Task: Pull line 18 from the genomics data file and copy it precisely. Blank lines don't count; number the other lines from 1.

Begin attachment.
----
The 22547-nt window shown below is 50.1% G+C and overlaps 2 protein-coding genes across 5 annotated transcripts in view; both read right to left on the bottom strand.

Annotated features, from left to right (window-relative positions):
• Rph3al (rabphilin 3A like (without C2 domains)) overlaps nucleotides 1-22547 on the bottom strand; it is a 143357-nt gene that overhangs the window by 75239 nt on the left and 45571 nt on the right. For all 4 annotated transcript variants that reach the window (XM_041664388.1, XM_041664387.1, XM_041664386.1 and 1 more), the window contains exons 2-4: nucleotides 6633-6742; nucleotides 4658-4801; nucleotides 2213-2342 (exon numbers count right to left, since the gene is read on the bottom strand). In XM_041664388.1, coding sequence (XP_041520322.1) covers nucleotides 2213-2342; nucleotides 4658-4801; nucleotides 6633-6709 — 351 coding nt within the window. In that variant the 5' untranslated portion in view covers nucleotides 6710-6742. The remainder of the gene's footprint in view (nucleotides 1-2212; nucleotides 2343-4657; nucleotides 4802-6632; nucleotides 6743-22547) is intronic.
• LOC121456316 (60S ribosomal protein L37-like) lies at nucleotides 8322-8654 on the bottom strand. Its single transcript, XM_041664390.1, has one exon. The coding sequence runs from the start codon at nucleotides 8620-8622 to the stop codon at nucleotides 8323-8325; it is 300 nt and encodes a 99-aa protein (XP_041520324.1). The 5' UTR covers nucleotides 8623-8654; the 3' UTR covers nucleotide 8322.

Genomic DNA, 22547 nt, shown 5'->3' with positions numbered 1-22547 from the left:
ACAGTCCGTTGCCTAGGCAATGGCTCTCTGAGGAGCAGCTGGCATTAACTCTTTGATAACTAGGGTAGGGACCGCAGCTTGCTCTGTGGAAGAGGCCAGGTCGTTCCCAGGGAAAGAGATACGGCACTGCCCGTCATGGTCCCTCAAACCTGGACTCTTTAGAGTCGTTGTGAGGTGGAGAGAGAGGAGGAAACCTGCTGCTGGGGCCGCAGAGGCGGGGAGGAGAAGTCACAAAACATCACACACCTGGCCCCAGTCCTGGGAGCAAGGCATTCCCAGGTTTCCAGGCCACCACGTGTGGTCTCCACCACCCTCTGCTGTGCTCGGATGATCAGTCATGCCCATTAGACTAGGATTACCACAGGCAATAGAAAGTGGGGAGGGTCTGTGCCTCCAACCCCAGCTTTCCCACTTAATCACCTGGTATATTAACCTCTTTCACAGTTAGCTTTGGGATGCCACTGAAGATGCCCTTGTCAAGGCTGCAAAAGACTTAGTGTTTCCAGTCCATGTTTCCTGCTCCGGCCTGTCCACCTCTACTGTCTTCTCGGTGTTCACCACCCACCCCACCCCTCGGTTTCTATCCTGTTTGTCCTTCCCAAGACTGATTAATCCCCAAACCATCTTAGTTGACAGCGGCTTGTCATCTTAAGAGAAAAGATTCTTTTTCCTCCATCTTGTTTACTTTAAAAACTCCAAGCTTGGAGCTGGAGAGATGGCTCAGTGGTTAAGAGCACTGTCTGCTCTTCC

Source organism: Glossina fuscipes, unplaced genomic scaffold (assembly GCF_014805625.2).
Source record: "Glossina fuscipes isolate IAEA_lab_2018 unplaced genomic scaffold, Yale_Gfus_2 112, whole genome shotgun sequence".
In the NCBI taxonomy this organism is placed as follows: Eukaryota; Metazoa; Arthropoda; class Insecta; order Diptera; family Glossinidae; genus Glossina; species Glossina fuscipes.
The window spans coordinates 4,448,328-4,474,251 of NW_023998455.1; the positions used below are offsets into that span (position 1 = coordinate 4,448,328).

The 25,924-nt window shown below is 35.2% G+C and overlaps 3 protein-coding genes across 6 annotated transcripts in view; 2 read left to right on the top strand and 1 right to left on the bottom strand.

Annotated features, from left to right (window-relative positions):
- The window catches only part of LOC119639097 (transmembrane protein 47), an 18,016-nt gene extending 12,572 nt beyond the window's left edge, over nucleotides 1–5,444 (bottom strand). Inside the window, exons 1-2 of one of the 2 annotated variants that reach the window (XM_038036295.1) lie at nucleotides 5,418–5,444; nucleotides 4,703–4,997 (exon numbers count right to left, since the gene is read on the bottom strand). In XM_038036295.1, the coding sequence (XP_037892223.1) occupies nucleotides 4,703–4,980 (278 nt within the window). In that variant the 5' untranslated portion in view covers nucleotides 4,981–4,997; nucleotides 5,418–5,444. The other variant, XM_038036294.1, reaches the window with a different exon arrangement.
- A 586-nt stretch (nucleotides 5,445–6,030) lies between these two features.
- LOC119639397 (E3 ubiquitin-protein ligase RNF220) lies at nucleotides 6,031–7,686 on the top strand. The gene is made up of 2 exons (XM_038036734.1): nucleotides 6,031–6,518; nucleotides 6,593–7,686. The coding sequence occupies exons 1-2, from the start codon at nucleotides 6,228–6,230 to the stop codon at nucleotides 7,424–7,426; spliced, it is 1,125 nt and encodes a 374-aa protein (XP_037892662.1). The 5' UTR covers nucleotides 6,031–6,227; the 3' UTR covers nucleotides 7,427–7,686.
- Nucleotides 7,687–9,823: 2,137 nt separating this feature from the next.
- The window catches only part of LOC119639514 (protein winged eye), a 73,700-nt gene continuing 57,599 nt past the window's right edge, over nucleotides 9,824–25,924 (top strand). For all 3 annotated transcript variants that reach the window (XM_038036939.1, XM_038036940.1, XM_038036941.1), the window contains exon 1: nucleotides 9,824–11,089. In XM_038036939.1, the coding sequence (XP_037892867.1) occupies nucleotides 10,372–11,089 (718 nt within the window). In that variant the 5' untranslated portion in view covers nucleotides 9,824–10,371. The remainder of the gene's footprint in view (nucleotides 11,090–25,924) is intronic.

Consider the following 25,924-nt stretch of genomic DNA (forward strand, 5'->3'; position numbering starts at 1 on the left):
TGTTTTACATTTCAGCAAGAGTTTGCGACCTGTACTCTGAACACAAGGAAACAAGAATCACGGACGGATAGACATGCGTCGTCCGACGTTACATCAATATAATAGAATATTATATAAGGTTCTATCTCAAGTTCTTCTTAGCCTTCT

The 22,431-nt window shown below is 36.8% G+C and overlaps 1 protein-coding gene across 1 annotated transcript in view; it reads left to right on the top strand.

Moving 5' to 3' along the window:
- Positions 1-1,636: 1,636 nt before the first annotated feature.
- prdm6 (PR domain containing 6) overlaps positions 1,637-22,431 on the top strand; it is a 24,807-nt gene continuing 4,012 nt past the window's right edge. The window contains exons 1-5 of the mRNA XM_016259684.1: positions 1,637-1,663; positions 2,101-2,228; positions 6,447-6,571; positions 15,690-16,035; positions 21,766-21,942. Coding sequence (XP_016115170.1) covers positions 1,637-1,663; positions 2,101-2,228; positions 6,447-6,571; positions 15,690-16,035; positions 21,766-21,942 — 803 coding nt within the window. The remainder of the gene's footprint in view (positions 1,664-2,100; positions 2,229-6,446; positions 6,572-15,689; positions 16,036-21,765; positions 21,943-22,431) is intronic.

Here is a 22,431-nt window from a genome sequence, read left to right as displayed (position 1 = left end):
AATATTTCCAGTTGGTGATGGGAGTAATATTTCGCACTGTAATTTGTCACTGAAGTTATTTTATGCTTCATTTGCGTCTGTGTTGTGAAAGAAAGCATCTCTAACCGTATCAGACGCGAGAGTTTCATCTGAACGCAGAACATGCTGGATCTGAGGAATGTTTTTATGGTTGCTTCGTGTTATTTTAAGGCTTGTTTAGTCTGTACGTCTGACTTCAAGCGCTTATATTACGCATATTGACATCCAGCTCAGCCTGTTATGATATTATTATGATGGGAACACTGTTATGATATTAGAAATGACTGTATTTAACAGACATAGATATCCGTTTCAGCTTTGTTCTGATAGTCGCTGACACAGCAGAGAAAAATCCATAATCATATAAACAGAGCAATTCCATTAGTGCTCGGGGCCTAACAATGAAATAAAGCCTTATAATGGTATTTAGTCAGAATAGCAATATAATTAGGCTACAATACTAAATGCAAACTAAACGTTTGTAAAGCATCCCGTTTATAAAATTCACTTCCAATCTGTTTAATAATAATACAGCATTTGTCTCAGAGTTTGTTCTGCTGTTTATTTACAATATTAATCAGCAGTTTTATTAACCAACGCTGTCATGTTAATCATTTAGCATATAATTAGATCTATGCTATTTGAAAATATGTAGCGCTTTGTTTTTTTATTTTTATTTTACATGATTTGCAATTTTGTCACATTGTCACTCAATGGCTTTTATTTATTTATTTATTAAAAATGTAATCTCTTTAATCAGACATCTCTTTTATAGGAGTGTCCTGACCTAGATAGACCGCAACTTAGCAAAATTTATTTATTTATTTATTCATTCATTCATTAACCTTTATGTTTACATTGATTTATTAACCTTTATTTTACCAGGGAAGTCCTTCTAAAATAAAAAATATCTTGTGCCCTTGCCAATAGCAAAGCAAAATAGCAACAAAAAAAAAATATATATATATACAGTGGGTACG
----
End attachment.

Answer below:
Consider the following 25,924-nt stretch of genomic DNA (forward strand, 5'->3'; position numbering starts at 1 on the left):